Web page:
Foils And Other First Person Tricks

Listen to “Foils And Other First Person Tricks”

Years ago, my students didn’t have access to the first person. I’d keep the pronoun “I” under lock and key. A first person perspective by a reporter was dangerous, I thought. To gain access to “I,” students would have to prove it would help tell the story – and the bar was high.

I was much too afraid students would write about themselves and listeners would lose sight of the characters in the stories they were producing. “It’s not about you,” I would say. Besides, I figured, there was always a way to avoid writing a story with “I.”

I still have those worries, but I’m much less rigid about the first person today. “I” is no longer locked up.

What changed? One Hundred Years of Stories – a year-long series about the lives of centenarians, people 100 years or older. Neenah Ellis produced by this series in 2000. Her adroit use of “I” was a game changer for me. In fact, fifteen years after the series aired on NPR, I still play the opening story as an excellent example of how to use the first person.

Neenah was like me, initially. She shied away from bringing herself into stories. It was contrary to her training in journalism. One Hundred Years of Stories was a major departure for her. And she jumped into the first-person deep-end. The stories needed it, she says.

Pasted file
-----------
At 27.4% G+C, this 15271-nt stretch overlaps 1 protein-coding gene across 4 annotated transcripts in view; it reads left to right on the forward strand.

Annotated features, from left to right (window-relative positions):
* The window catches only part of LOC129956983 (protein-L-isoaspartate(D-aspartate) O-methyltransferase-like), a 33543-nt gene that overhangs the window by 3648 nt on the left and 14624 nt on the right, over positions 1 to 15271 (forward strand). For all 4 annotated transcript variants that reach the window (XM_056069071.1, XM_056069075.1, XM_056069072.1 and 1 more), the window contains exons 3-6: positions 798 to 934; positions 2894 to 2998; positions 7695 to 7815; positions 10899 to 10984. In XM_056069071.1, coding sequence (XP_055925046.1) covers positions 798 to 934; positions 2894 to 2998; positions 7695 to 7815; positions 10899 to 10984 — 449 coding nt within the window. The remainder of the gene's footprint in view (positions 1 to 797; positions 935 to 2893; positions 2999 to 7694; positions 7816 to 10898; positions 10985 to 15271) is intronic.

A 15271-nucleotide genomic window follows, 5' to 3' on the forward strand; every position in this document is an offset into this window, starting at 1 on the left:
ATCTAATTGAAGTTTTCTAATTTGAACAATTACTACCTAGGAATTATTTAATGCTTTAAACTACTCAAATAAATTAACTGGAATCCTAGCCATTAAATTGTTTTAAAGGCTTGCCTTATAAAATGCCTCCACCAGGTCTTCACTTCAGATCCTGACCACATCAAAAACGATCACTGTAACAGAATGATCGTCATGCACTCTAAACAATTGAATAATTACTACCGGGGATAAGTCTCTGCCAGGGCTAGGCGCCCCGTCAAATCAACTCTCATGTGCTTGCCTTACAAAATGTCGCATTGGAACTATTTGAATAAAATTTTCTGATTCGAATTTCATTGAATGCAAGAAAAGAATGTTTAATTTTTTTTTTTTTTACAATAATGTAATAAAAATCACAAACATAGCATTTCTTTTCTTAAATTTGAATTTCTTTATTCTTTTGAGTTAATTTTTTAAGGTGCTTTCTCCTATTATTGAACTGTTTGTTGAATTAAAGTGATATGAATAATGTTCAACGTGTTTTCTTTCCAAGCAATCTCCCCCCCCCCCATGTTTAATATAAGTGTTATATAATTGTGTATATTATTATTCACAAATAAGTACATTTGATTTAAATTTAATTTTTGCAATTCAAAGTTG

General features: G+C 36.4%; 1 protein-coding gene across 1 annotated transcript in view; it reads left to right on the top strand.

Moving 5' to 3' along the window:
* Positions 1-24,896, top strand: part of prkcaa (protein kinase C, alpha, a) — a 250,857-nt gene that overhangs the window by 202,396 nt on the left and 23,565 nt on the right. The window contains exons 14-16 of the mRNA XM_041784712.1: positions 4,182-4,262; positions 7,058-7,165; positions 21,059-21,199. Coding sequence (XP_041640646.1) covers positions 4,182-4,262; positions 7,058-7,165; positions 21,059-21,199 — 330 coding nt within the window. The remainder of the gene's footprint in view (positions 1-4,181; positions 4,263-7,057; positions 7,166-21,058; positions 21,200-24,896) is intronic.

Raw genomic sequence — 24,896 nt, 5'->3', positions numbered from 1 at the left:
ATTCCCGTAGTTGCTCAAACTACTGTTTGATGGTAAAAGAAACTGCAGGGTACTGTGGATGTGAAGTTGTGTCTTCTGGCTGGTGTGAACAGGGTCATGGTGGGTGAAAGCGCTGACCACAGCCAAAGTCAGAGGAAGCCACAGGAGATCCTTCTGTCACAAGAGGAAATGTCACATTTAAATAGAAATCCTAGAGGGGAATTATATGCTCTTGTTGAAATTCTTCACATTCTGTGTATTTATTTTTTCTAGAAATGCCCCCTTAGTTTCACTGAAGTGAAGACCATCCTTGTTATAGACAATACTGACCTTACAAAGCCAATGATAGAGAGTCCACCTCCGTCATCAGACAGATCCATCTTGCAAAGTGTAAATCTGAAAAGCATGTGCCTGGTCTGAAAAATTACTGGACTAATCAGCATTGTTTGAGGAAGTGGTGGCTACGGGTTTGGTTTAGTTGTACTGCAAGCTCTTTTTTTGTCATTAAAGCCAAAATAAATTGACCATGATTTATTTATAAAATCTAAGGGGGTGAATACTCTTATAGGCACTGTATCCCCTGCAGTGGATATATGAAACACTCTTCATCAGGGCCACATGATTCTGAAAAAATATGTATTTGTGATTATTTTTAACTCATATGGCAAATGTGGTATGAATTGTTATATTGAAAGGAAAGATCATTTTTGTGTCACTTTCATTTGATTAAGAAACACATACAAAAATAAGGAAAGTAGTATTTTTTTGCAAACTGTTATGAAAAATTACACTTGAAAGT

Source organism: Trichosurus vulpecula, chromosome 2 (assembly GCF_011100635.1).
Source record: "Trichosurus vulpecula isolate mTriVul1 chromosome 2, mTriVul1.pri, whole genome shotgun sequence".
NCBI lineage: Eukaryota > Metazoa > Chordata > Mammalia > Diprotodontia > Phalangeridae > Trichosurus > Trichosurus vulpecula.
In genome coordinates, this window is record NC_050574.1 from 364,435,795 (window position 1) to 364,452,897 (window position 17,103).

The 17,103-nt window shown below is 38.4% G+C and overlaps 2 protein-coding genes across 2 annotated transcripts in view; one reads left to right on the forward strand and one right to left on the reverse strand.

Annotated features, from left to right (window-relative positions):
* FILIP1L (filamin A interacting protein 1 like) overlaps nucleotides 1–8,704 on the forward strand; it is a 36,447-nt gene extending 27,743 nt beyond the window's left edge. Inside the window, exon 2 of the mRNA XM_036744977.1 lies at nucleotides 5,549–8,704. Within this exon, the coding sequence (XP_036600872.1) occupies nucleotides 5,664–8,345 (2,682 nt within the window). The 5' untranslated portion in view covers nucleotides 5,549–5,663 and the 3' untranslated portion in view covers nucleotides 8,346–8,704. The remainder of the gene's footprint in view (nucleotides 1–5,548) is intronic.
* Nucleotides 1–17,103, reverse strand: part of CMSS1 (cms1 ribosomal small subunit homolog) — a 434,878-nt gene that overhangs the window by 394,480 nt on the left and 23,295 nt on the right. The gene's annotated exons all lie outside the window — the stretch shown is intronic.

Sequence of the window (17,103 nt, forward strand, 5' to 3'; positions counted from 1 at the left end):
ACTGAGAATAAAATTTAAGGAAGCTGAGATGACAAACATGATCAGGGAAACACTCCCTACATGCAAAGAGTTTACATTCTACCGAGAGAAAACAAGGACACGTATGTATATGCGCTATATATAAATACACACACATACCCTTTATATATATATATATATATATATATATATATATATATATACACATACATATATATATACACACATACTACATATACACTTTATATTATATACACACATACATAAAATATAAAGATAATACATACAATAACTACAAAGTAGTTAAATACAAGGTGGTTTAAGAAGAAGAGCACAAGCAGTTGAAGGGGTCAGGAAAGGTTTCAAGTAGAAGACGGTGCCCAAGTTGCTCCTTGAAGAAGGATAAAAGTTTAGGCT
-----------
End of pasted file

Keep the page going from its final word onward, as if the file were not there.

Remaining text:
Neenah’s use of “I” wasn’t casual. For instance, she didn’t simply say things like, “Jane Doe showed me into her kitchen” and then we never hear “I” again. Instead, Neenah used practically every trick in the first-person book: she’s a foil setting herself as an opposite of the characters in the stories, she goes on a journey, she synthesizes and interprets, etc., all in service to the story.

In addition to these reasons for writing in the first person, Neenah says she got close to the centenarians, friendly even. If she had written at a more “reporterly: distance, she would have sounded out of synch with the tape and the relationships she’d built.

Listen to “I couldn’t be detached”

Neenah, who reported the series over the course of a year or so, says that eventually the restraint she felt about the use of first person loosened. You can hear how far she came in the final episode.

Listen to “Reflections at the end”

On this edition of HowSound, Neenah talks about the series and what she learned about using “I” when reporting a story. And, we play lots of great examples from several of the stories. By the way, this is also the 100th episode of HowSound. Please raise a glass in our general direction!

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